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By Andrew Hood, Lynchpin Managing Director

The concept of keyword success is hardly new. The growth of search marketing has, arguably, been fuelled by the ability to track the sales delivered by individual clicks, conversion rates and keyword return on investment.

Actually, consumers are embarking on a journey when they begin researching products or services online.  Often the search engines are not just the first port of call. Buyers may start off looking for a specific product, and then a particular deal on that product and finally come back, searching for the brand they intend to purchase from.  Having complete coverage of this path of keywords is essential to ultimately capturing the customer.

So, obsession with individual keyword conversion rates may be misplaced.  Some clicks are never destined to turn into sales during the same visit, yet are still vital to driving the eventual conversion: days, weeks or even months later, once the research cycle has been completed.

Offline sales processes can teach us a lot about consumer behaviour online. Take mortgages as an example.  Even the most enlightened, decisive buyer is unlikely to walk into a bank and sign up for a “discount tracker mortgage” there and then. Equally, when a consumer is ready to take out a discount tracker mortgage, they don't walk down the high street wondering which bank they'll pop into to make their application.  By that stage, the intention is to “Go to bank X to get the mortgage sorted”.

A similar path is often evident in search engine usage, with consumers typically starting off looking for very generic terms or concepts at the start of their research, refining this down to a more specific product and more often than not, coming back with a search on the brand name at the point of conversion. While the effect can be limited in a low-value retail context (“fire and forget purchases”), these interactions can happen over weeks or months for bigger commitments like loans and holidays.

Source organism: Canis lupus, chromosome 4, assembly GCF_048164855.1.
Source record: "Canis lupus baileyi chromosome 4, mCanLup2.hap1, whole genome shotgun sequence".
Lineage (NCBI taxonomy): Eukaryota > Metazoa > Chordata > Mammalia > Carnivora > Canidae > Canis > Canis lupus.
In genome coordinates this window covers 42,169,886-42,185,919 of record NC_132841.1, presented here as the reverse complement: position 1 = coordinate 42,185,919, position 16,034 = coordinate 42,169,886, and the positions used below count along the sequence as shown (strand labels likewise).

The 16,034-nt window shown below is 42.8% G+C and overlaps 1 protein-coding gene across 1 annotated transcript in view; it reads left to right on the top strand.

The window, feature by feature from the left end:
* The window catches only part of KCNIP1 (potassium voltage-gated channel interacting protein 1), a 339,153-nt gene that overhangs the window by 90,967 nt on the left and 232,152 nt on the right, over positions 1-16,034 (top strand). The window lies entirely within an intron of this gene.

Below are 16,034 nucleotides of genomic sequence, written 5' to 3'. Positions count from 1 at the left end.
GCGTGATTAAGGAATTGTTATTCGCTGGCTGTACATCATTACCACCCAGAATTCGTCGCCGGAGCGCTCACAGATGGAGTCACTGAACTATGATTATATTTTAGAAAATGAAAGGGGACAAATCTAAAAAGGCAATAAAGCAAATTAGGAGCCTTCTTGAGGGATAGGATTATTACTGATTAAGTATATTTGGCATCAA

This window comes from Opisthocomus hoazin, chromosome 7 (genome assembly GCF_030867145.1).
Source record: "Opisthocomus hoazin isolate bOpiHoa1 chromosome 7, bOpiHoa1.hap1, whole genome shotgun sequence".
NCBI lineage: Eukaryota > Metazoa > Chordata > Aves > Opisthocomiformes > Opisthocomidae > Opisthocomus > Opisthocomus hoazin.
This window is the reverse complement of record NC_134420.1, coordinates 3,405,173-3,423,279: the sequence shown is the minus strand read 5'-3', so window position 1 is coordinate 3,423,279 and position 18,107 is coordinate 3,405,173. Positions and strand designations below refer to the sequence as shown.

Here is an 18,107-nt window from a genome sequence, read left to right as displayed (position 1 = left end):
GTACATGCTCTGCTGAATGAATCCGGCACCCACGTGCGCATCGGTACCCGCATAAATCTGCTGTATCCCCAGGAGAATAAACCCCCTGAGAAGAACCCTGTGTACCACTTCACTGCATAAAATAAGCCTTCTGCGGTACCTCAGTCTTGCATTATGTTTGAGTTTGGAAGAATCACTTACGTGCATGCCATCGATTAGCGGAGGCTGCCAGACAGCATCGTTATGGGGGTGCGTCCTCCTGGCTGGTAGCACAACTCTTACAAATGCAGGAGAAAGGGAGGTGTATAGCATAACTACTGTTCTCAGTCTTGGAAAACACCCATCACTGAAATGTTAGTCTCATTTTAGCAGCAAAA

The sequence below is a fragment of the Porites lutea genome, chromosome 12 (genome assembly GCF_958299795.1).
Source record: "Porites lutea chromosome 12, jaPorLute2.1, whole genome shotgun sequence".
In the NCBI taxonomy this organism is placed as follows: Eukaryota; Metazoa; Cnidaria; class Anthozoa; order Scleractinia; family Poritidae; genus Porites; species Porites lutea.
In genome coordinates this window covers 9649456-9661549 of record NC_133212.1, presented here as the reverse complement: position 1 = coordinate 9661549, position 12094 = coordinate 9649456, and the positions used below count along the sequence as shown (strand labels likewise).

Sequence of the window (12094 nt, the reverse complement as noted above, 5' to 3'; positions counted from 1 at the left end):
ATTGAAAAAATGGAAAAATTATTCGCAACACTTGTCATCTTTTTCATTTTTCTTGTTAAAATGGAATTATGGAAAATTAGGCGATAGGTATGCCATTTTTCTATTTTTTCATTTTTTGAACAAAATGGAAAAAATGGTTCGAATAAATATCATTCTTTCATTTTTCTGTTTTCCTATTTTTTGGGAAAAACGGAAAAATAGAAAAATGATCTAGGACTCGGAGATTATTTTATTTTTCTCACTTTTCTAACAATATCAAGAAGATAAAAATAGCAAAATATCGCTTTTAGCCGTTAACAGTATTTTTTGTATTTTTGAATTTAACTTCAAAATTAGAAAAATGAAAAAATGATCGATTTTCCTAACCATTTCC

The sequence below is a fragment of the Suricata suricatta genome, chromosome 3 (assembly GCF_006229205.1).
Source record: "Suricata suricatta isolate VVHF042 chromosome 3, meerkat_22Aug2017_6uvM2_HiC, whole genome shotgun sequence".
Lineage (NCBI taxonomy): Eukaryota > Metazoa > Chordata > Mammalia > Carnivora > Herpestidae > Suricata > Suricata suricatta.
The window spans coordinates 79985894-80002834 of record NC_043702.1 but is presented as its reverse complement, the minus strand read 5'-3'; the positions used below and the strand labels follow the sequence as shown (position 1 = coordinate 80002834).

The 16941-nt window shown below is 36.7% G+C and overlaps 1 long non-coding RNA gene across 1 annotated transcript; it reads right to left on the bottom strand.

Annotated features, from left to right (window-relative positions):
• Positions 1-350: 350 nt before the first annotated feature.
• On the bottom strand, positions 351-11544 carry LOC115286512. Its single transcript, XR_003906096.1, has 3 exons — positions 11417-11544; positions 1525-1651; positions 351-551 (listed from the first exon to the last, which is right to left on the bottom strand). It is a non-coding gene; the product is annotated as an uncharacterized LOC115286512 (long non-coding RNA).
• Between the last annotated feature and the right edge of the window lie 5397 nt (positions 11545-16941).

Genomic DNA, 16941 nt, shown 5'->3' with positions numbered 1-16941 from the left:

The challenge is to attribute the value of conversions across the research cycle and understand the mix of keywords that work together to drive them. While it might be tempting to come up with complex statistical formulae to attribute the value of conversions based on timings or other variables, ultimately, the important information, is the number of searches undertaken (and thus the average real cost of acquisition) and picking out the groupings of product/promotion/brand that perform best together.

These successful combinations can be fed back into keyword selection to identify groups that will deliver the best results over time.  The ability to track the sequences of keywords prospective customers use gives companies a strong competitive edge for their search engine marketing strategy.

With the search space getting increasingly competitive and consumers more and more savvy in their research online, understanding keyword migration and matching the research path with the search path is key to maximising return on investment from search.


Andrew Hood is Managing Director of Lynchpin Analytics, a provider of online marketing analytics and related consultancy services.


Published 25 October, 2006 by Contributor

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